However, while there can be many benefits to cohabiting, it’s important to understand that it won’t all be positive. Mistakes can be made! Below, we’ll take a look at some tips and tricks to ensure it’s nothing but smooth sailing.

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The Right Time

It’s exciting to be moving in with your partner, but it still does involve a move, and that can be stressful. Even though many people say “other people get stressed when moving, but I won’t,” it rarely turns out that way. There are a lot of things that need to be handled, and things can get messy. That’s why it’s super important to pick a time that’s relatively quiet for you. Also, it should go without saying that it’s imperative to move when you’re both in a good place with each other! 

Living in One Space

If you’ve previously been living by yourself, then you’ll have to contend with some practical issues before you move. For example, what will you do with all your belongings? You’re not going to need all of them in your new place. There won’t be enough space anyway, but it’s not as if you’d need two toasters either. So it’s best to go through your belongings, and figure out what you need and don’t need in your new place. You can sell the stuff you no longer need. You can look at using a storage service for the items that you want to keep but can’t take to your new place. It’ll be much easier to live with one another when it doesn’t feel as if the space is cluttered!

Creating a Home

It’s generally a good idea to move into a neutral space, but sometimes it just makes more sense to move into one of the person’s homes. If this happens, though, it’s important to take extra steps so that the person who is moving in feels at home. It could mean redecorating, hanging souvenirs, or just generally allowing both people in the house to have an equal say in all aspects of the home. This approach can help keep a lot of potential problems at bay! It’s also important that you both have your own space within the home. You’re happy to live with one another…but you surely don’t want to be living in each other’s pocket all day.

Give it Time
Finally, be sure to give it time. Any move is stressful, even if you know it’s ultimately the right move. Give it time, don’t expect too much, and eventually you’ll realize that you feel at home and that you love living with your partner!

Preparing For A Family Home Move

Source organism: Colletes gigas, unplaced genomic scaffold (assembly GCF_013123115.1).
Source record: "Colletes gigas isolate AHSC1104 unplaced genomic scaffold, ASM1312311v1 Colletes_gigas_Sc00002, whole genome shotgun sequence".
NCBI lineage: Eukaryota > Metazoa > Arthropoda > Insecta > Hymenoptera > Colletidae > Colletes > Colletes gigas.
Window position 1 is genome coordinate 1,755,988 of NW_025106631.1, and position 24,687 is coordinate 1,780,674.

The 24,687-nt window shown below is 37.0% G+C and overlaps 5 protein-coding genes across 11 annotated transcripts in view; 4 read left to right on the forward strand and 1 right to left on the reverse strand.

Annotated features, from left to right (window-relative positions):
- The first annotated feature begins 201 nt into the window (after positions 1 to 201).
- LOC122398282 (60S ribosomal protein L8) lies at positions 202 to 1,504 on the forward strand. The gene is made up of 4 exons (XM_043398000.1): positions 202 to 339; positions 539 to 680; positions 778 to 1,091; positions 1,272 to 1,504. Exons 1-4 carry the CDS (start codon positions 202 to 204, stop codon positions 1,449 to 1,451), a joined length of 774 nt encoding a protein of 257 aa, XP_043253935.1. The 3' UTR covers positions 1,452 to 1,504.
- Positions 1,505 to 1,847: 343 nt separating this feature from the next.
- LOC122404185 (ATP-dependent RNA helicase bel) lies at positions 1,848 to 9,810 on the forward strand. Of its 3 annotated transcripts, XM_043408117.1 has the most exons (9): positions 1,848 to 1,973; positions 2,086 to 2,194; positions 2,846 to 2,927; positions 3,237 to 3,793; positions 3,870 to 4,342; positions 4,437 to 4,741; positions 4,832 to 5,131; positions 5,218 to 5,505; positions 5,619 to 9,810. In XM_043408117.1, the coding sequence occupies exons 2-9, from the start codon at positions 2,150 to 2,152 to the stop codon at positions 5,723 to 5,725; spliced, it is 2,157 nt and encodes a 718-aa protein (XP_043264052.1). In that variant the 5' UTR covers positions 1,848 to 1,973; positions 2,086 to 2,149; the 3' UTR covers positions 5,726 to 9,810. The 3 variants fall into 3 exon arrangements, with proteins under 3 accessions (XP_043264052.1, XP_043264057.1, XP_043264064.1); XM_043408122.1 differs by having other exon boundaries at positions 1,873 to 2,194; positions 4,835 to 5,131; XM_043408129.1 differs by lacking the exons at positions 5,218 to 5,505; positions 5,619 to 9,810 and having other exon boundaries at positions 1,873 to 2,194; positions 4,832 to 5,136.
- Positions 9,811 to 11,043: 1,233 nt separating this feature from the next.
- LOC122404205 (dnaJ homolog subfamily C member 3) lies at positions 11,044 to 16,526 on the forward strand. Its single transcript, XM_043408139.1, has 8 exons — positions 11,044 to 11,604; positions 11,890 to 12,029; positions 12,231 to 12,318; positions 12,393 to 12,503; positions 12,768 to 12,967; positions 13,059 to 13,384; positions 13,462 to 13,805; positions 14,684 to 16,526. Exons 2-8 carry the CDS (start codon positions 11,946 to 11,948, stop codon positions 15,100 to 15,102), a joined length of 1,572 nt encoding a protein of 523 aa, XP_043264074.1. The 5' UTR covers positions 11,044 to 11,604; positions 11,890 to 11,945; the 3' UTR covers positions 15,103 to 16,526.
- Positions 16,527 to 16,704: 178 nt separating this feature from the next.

When you have to move your family from their usual surroundings to a completely new home, there’s bound to be a lot going on in your mind. Of course you have so many different things to think about to ensure the actual move can be a success, but it’s also important to consider the implications this many have on you and your little ones too. Moving home as a family is a great opportunity for you to come together and bond, so it’s important that you can make an effort to keep the move running smoothly and create the perfect new home environment that you can all settle into in no time at all. So, if you’re planning to move to a new family home and would like to know more about how you can prepare yourselves properly, then read on to uncover some of the best tips and tricks that you can make the most of today!

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Plan In Advance 

One of the key aspects of a successful family home move involves planning as far in advance as possible. Trying to look after yourself and your children whilst working for 40 hours a week can be an exhausting experience in itself, but when you add in the extra task of moving your whole life from one location to another it can so easily become overwhelming. Making an effort to plan will allow you to take the process one day at a time, and hopefully encourage you to stay in control economically and keep at a steady pace to complete your project without the need for stress and worry. Taking advantage of a service such as those provided by nowstorage could aid you in relieving some pressure, as you can box up and store your non-essential items to create more space and increase your ability to focus on the tasks at hand. 

Get The Kids Involved